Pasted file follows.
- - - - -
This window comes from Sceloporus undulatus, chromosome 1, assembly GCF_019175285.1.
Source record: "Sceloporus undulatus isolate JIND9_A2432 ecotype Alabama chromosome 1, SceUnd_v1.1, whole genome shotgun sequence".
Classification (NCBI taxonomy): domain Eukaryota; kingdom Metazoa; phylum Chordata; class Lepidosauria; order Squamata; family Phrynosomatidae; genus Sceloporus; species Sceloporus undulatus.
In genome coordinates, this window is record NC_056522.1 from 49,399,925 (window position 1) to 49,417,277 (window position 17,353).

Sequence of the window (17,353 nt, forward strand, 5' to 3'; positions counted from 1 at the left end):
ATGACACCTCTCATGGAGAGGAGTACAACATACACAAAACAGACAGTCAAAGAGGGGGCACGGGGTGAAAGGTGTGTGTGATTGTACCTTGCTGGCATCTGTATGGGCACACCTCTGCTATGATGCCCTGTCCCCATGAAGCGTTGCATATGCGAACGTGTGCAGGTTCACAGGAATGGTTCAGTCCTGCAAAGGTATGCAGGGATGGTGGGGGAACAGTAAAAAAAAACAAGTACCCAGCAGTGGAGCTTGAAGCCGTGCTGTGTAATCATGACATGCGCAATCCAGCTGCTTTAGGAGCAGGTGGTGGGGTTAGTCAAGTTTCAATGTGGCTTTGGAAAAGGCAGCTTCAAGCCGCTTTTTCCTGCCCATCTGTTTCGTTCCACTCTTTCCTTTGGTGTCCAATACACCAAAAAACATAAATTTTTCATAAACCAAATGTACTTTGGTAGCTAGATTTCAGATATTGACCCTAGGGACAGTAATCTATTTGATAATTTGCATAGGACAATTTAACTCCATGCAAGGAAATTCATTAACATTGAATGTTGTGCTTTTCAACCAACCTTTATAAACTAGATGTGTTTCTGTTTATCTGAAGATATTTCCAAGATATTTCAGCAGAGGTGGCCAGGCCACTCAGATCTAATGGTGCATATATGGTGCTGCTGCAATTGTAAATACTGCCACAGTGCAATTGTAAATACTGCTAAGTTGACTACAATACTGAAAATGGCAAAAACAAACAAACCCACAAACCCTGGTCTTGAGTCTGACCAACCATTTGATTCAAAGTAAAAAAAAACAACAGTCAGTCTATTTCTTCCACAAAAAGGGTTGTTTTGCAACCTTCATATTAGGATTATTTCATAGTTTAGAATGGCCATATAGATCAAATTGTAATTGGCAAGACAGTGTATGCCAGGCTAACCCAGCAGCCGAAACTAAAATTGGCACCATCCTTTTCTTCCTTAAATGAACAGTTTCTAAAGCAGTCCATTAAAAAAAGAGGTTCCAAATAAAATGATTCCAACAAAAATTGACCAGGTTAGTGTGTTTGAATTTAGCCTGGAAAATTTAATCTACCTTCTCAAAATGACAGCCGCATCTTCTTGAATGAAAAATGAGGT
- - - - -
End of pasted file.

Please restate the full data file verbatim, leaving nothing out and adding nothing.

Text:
This window comes from Sceloporus undulatus, chromosome 1, assembly GCF_019175285.1.
Source record: "Sceloporus undulatus isolate JIND9_A2432 ecotype Alabama chromosome 1, SceUnd_v1.1, whole genome shotgun sequence".
Classification (NCBI taxonomy): domain Eukaryota; kingdom Metazoa; phylum Chordata; class Lepidosauria; order Squamata; family Phrynosomatidae; genus Sceloporus; species Sceloporus undulatus.
In genome coordinates, this window is record NC_056522.1 from 49,399,925 (window position 1) to 49,417,277 (window position 17,353).

Sequence of the window (17,353 nt, forward strand, 5' to 3'; positions counted from 1 at the left end):
ATGACACCTCTCATGGAGAGGAGTACAACATACACAAAACAGACAGTCAAAGAGGGGGCACGGGGTGAAAGGTGTGTGTGATTGTACCTTGCTGGCATCTGTATGGGCACACCTCTGCTATGATGCCCTGTCCCCATGAAGCGTTGCATATGCGAACGTGTGCAGGTTCACAGGAATGGTTCAGTCCTGCAAAGGTATGCAGGGATGGTGGGGGAACAGTAAAAAAAAACAAGTACCCAGCAGTGGAGCTTGAAGCCGTGCTGTGTAATCATGACATGCGCAATCCAGCTGCTTTAGGAGCAGGTGGTGGGGTTAGTCAAGTTTCAATGTGGCTTTGGAAAAGGCAGCTTCAAGCCGCTTTTTCCTGCCCATCTGTTTCGTTCCACTCTTTCCTTTGGTGTCCAATACACCAAAAAACATAAATTTTTCATAAACCAAATGTACTTTGGTAGCTAGATTTCAGATATTGACCCTAGGGACAGTAATCTATTTGATAATTTGCATAGGACAATTTAACTCCATGCAAGGAAATTCATTAACATTGAATGTTGTGCTTTTCAACCAACCTTTATAAACTAGATGTGTTTCTGTTTATCTGAAGATATTTCCAAGATATTTCAGCAGAGGTGGCCAGGCCACTCAGATCTAATGGTGCATATATGGTGCTGCTGCAATTGTAAATACTGCCACAGTGCAATTGTAAATACTGCTAAGTTGACTACAATACTGAAAATGGCAAAAACAAACAAACCCACAAACCCTGGTCTTGAGTCTGACCAACCATTTGATTCAAAGTAAAAAAAAACAACAGTCAGTCTATTTCTTCCACAAAAAGGGTTGTTTTGCAACCTTCATATTAGGATTATTTCATAGTTTAGAATGGCCATATAGATCAAATTGTAATTGGCAAGACAGTGTATGCCAGGCTAACCCAGCAGCCGAAACTAAAATTGGCACCATCCTTTTCTTCCTTAAATGAACAGTTTCTAAAGCAGTCCATTAAAAAAAGAGGTTCCAAATAAAATGATTCCAACAAAAATTGACCAGGTTAGTGTGTTTGAATTTAGCCTGGAAAATTTAATCTACCTTCTCAAAATGACAGCCGCATCTTCTTGAATGAAAAATGAGGT